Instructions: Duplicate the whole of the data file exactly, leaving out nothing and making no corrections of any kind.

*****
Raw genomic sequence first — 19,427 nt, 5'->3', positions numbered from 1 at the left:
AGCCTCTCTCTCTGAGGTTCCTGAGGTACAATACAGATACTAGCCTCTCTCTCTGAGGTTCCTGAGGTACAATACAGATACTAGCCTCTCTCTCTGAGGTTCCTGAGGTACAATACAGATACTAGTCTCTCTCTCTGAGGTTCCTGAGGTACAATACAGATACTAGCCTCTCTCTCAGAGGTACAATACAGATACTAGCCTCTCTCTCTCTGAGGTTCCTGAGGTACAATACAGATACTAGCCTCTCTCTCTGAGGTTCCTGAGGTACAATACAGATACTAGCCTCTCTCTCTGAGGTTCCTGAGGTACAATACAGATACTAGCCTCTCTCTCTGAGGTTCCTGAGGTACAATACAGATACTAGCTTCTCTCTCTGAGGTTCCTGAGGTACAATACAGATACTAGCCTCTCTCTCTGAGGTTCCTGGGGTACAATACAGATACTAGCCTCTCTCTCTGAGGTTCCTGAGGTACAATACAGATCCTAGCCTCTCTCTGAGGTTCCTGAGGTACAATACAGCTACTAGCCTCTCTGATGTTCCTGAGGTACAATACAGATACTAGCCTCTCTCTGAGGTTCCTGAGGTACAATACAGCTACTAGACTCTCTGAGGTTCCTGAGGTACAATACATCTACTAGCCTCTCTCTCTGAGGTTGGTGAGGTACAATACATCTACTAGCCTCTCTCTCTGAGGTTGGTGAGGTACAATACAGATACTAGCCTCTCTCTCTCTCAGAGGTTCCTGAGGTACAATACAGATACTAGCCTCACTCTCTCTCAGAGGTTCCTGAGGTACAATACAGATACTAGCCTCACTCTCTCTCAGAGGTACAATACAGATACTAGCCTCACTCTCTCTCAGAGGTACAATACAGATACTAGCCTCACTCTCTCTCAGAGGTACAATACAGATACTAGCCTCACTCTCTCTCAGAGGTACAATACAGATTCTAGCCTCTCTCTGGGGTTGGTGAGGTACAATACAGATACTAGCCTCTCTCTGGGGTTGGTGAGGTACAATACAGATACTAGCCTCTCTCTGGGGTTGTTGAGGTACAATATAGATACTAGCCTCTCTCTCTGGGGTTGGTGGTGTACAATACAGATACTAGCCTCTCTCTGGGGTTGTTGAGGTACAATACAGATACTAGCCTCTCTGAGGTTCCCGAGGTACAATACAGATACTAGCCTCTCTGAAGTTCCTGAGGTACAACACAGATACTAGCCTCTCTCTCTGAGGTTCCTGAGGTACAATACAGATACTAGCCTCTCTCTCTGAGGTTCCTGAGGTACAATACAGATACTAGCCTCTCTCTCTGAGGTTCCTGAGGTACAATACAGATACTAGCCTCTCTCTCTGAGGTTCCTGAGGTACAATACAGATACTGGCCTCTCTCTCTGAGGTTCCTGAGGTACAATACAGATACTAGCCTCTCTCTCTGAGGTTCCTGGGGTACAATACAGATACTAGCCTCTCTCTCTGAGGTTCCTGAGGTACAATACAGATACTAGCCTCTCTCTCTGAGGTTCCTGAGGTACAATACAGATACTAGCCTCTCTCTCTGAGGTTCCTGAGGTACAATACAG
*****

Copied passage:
Raw genomic sequence first — 19,427 nt, 5'->3', positions numbered from 1 at the left:
AGCCTCTCTCTCTGAGGTTCCTGAGGTACAATACAGATACTAGCCTCTCTCTCTGAGGTTCCTGAGGTACAATACAGATACTAGCCTCTCTCTCTGAGGTTCCTGAGGTACAATACAGATACTAGTCTCTCTCTCTGAGGTTCCTGAGGTACAATACAGATACTAGCCTCTCTCTCAGAGGTACAATACAGATACTAGCCTCTCTCTCTCTGAGGTTCCTGAGGTACAATACAGATACTAGCCTCTCTCTCTGAGGTTCCTGAGGTACAATACAGATACTAGCCTCTCTCTCTGAGGTTCCTGAGGTACAATACAGATACTAGCCTCTCTCTCTGAGGTTCCTGAGGTACAATACAGATACTAGCTTCTCTCTCTGAGGTTCCTGAGGTACAATACAGATACTAGCCTCTCTCTCTGAGGTTCCTGGGGTACAATACAGATACTAGCCTCTCTCTCTGAGGTTCCTGAGGTACAATACAGATCCTAGCCTCTCTCTGAGGTTCCTGAGGTACAATACAGCTACTAGCCTCTCTGATGTTCCTGAGGTACAATACAGATACTAGCCTCTCTCTGAGGTTCCTGAGGTACAATACAGCTACTAGACTCTCTGAGGTTCCTGAGGTACAATACATCTACTAGCCTCTCTCTCTGAGGTTGGTGAGGTACAATACATCTACTAGCCTCTCTCTCTGAGGTTGGTGAGGTACAATACAGATACTAGCCTCTCTCTCTCTCAGAGGTTCCTGAGGTACAATACAGATACTAGCCTCACTCTCTCTCAGAGGTTCCTGAGGTACAATACAGATACTAGCCTCACTCTCTCTCAGAGGTACAATACAGATACTAGCCTCACTCTCTCTCAGAGGTACAATACAGATACTAGCCTCACTCTCTCTCAGAGGTACAATACAGATACTAGCCTCACTCTCTCTCAGAGGTACAATACAGATTCTAGCCTCTCTCTGGGGTTGGTGAGGTACAATACAGATACTAGCCTCTCTCTGGGGTTGGTGAGGTACAATACAGATACTAGCCTCTCTCTGGGGTTGTTGAGGTACAATATAGATACTAGCCTCTCTCTCTGGGGTTGGTGGTGTACAATACAGATACTAGCCTCTCTCTGGGGTTGTTGAGGTACAATACAGATACTAGCCTCTCTGAGGTTCCCGAGGTACAATACAGATACTAGCCTCTCTGAAGTTCCTGAGGTACAACACAGATACTAGCCTCTCTCTCTGAGGTTCCTGAGGTACAATACAGATACTAGCCTCTCTCTCTGAGGTTCCTGAGGTACAATACAGATACTAGCCTCTCTCTCTGAGGTTCCTGAGGTACAATACAGATACTAGCCTCTCTCTCTGAGGTTCCTGAGGTACAATACAGATACTGGCCTCTCTCTCTGAGGTTCCTGAGGTACAATACAGATACTAGCCTCTCTCTCTGAGGTTCCTGGGGTACAATACAGATACTAGCCTCTCTCTCTGAGGTTCCTGAGGTACAATACAGATACTAGCCTCTCTCTCTGAGGTTCCTGAGGTACAATACAGATACTAGCCTCTCTCTCTGAGGTTCCTGAGGTACAATACAG